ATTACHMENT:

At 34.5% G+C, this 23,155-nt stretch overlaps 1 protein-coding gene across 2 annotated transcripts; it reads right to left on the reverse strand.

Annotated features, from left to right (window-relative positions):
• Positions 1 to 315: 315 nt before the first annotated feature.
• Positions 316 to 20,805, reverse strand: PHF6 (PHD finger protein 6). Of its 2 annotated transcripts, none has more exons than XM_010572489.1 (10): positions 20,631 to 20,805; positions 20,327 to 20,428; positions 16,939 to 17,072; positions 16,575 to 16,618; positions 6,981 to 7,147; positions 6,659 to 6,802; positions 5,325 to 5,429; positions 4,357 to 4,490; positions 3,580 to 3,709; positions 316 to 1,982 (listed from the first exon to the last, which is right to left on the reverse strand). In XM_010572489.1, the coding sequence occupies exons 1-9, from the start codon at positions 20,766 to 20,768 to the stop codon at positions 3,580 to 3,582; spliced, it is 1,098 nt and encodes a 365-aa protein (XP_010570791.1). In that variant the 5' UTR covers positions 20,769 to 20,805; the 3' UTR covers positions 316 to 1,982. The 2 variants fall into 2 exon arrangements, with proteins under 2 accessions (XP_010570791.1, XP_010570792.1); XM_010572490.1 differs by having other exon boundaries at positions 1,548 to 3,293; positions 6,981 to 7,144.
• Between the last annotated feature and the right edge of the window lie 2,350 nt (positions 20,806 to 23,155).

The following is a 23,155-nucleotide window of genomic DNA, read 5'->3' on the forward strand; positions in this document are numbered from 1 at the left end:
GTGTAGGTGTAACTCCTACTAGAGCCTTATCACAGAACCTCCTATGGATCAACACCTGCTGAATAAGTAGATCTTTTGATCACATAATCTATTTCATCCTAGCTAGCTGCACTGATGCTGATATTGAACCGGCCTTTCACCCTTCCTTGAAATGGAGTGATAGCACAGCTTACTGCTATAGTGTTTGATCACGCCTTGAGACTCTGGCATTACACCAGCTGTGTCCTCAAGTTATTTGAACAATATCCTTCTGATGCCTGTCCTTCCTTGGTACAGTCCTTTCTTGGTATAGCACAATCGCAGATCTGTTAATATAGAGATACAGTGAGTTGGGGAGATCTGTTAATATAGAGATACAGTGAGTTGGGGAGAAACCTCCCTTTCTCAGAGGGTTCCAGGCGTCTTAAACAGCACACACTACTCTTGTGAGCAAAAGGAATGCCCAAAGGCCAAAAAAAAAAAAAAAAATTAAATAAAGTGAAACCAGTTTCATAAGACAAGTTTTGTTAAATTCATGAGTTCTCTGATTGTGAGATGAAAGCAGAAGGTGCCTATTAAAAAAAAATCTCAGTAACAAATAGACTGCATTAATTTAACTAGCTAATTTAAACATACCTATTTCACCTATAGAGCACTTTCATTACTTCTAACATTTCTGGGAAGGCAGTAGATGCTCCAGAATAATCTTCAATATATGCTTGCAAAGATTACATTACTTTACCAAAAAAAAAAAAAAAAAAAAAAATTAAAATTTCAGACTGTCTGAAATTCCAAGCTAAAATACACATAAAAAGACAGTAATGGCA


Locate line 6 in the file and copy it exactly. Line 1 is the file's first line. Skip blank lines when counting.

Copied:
The following is a 23,155-nucleotide window of genomic DNA, read 5'->3' on the forward strand; positions in this document are numbered from 1 at the left end: